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Archives: 2009 Review of Jeff Larson's Heart of the Valley

The following review was written by Steve Lowry on September 12, 2009.

I was lucky enough to receive an advance copy of Jeff Larson's latest release, "Heart of the Valley", which will officially come out on September 22, 2009. Most of you have heard the soundclips that Jeff has posted on his web site so you have an idea of how great this album really is. Here's some technical information about the new album along with my thoughts and impressions on each track.

"Heart of the Valley" was produced, engineered, arranged, and recorded by Gerry Beckley except where noted below. It was recorded at Human Nature Studio in Sherman Oaks, California with some additional recording by Jeff at Red Bell Studio in Fremont, California and by Hank Linderman at Parsons Green Studio in Culver City, California. Hank and Matt Beckley also did some additional engineering. The album was mastered by Hank.

Jeff sings lead vocals and plays the Wurlitzer piano throughout the album while Gerry sings backing vocals and plays the following instruments: acoustic guitars, lead and rhythm electric guitars, piano, organ, various keyboards, accordion, Oahu lap steel guitar, bass, percussion, and programming.

Heart Of The Valley (Beckley): The opening track, which the album takes its name from, is an excellent way to start. It's an easy listening song that begins with a nice acoustic guitar and then builds up from there with background harmonies that complete the mix. The song does a great job of painting a picture of the valley. Dave Raven plays drums and the outro vocal features Jeff Foskett which is based on an 1800's traditional Welsh lullaby, Suo Gan.

Sudden Soldier (Beckley): This is one of my favorite songs on the album with Jeff and Gerry sharing lead vocals. It was co-produced by Matt Beckley with Dave Raven on drums. At first I thought it was a military song but the more I listened to the lyrics the more I was convinced that's not the case.

Airport Smiles (Larson): At 1:07 this is the shortest track on the album and the only one that wasn't written by Gerry. The airport noise at the beginning of the track was a field recording that Jeff made in the baggage claim area of the St. Louis airport. This is another song that paints a picture, but this one does it quickly and is obviously written by someone who has spent many hours obvserving others who were also waiting to catch their planes.

Minus Marci (Beckley-Larson): This up tempo song is the first collaboration on the album between Gerry and Jeff. I could easily see this being released as a single on the radio. It seems to tell a story of a relationship with Marci that didn't quite work out although I never heard the title mentioned in the song. Hank Linderman plays the baritone guitar and Dave Raven plays drums.

Calling (Beckley): I think this song qualifies as another one of Gerry's great ballads. It's about a guy who is missing his lover and is calling to have her back. Nick Lane plays trombone and euphonium, Ryland Steen plays drums, and Larry Treadwell plays acoustic guitar.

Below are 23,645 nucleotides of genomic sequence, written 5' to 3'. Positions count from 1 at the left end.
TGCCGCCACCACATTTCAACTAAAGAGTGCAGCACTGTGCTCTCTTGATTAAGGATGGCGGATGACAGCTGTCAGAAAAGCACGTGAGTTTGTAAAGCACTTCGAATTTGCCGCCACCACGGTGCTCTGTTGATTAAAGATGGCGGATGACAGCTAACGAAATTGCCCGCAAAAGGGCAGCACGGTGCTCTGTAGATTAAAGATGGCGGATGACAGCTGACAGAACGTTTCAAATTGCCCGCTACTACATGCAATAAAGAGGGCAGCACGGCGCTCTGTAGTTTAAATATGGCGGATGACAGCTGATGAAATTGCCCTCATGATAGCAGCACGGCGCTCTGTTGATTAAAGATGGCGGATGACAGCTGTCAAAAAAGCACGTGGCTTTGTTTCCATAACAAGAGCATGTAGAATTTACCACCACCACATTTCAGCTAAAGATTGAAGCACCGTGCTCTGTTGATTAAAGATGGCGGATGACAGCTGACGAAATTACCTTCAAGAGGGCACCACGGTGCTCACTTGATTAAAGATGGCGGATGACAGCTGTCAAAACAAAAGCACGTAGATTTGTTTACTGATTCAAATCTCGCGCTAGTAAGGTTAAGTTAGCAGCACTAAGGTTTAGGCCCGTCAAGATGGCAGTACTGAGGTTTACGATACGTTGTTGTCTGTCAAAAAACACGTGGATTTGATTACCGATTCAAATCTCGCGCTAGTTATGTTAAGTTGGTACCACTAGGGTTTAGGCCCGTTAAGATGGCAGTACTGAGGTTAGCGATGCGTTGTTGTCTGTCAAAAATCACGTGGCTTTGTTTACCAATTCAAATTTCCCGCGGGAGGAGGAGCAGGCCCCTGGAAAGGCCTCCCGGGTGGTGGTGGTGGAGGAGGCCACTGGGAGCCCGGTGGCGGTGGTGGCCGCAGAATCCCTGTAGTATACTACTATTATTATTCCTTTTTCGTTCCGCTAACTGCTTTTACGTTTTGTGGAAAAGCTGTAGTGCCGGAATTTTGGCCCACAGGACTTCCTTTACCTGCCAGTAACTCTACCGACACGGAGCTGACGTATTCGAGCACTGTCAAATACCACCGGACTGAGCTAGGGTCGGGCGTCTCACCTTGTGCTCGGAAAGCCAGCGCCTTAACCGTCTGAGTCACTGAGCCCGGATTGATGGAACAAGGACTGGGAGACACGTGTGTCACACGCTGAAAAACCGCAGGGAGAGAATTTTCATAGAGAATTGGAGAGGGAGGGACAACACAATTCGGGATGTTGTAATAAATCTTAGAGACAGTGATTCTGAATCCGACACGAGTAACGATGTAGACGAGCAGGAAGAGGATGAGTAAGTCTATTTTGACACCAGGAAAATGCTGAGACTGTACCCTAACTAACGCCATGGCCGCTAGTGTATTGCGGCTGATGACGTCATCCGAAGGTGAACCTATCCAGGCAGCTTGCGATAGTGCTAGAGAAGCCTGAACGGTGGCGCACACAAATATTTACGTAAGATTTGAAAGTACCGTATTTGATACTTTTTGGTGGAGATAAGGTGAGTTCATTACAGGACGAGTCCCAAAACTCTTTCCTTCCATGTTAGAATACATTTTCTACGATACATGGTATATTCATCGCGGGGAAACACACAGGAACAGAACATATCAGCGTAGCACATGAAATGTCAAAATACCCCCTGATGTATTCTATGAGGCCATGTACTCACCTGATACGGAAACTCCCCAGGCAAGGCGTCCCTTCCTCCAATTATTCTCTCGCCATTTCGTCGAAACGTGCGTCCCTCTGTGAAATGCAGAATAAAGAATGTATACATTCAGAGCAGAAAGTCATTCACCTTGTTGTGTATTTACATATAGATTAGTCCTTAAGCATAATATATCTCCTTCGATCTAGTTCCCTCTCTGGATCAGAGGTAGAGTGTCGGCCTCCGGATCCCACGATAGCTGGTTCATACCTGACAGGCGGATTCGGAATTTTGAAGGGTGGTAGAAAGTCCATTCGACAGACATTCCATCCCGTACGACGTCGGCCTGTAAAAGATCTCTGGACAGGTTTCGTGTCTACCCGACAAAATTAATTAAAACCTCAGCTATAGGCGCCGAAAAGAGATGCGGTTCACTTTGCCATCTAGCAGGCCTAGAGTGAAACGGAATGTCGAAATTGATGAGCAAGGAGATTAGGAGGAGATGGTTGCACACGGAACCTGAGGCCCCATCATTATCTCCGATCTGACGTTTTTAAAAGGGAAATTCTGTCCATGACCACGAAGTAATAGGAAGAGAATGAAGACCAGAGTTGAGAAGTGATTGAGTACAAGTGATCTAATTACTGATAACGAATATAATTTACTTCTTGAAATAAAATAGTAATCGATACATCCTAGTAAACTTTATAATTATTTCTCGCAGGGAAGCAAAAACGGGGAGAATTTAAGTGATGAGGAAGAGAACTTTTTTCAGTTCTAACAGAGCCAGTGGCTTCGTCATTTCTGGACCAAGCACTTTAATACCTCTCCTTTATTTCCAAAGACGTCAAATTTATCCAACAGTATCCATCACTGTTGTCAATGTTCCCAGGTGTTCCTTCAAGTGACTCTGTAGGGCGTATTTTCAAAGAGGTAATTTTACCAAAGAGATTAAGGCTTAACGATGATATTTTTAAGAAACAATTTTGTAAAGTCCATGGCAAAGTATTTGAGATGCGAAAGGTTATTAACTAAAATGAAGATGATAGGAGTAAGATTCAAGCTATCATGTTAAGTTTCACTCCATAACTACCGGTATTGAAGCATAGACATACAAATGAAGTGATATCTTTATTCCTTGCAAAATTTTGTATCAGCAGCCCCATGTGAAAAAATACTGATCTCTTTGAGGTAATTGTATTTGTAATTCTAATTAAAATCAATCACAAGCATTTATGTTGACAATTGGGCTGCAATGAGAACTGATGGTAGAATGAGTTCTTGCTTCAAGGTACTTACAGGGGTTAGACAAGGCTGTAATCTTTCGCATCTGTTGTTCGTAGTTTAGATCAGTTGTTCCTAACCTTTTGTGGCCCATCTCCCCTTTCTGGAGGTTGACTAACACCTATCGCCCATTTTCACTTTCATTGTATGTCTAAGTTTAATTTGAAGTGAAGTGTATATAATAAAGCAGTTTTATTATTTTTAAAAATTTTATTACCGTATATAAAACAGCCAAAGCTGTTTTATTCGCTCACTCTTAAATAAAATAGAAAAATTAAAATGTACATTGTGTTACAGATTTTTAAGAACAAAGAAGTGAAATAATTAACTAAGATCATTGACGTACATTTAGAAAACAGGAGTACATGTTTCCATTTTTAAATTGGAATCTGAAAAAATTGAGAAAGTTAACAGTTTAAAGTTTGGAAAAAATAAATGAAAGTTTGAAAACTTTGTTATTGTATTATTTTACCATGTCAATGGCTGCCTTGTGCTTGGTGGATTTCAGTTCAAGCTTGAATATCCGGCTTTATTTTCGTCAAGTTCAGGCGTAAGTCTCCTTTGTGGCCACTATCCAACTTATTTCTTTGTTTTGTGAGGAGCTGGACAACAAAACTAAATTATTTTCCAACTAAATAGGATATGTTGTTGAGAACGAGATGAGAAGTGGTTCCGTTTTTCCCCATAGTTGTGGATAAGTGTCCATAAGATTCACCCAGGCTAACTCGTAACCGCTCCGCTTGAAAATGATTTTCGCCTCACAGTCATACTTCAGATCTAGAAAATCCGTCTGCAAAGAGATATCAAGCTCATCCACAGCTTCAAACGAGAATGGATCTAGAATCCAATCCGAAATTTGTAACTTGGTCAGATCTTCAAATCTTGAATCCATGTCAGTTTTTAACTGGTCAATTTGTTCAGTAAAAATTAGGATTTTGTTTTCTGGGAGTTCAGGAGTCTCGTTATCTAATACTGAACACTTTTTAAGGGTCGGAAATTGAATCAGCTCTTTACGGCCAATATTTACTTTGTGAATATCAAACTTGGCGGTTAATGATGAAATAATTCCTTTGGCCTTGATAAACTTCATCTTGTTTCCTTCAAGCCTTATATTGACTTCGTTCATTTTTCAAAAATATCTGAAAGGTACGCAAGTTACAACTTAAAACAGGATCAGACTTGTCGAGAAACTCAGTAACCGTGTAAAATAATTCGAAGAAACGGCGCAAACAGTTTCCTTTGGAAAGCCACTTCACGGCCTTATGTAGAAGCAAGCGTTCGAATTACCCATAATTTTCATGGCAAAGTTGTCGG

One Way Ticket (Beckley): Co-produced by Matt Beckley this track is lively and grabs you from the very start. It qualifies as another one of my favorite songs on the album. Jeff Jarboe plays drums. As the song says, "there's a lot of love still to go".

Five Mile Road (Beckley): As this song begins it reminds me of "Secret Garden" from the Jerry Maguire soundtrack. But it has its own story to tell about a road which seems to represent a person's life and the people who travel with him on the road (especially one girl who keeps getting lost in the crowd). Featuring Rusty Young on steel guitar this track has a hauntingly catchy melody. Dave Raven plays drums.

Southern Girl (Beckley): Featuring Dewey Bunnell on backing vocals and Rich Campbell on recorder, you can almost envision this song being performed at an America concert. The song is true to its title, telling about a fellow who wants a southern girl to be his own. With nice harmonies and a tune that's easy to get into, this is a fun song to enjoy. Dave Raven plays drums.

Two People At Once (Beckley): Hank Linderman does a great job playing the ebow on this song that talks about people who try to live two opposing lives at the same time. The more I listen to this song the more I like it. The harmonies in the chorus and the words seem to dig deep into the soul.

Wishing Well (Beckley): Hank Linderman adds his acoustic guitar to this wishful melody about dreams that we all have. I love the production of this song that is full of harmonies and a bridge that starts simple and builds to a fulfilling climax. Jeff Jarboe plays drums on this track that was engineered by John Denison of Louisville, Kentucky.

One Lit Window (Beckley-Larson): The final track is another collaboration by Gerry and Jeff. Nick Lane plays the euphonium in another ballad about a person wondering about how things used to be.

Overall this is a great album that is filled with one good song after another. It's nice to NOT have to push the next button on my player. If you're a Jeff Larson, Gerry Beckley, or America fan then this is a MUST HAVE album. If you just like good music, then I highly recommend it.

Steve Lowry

Last Revised: 13 September 2009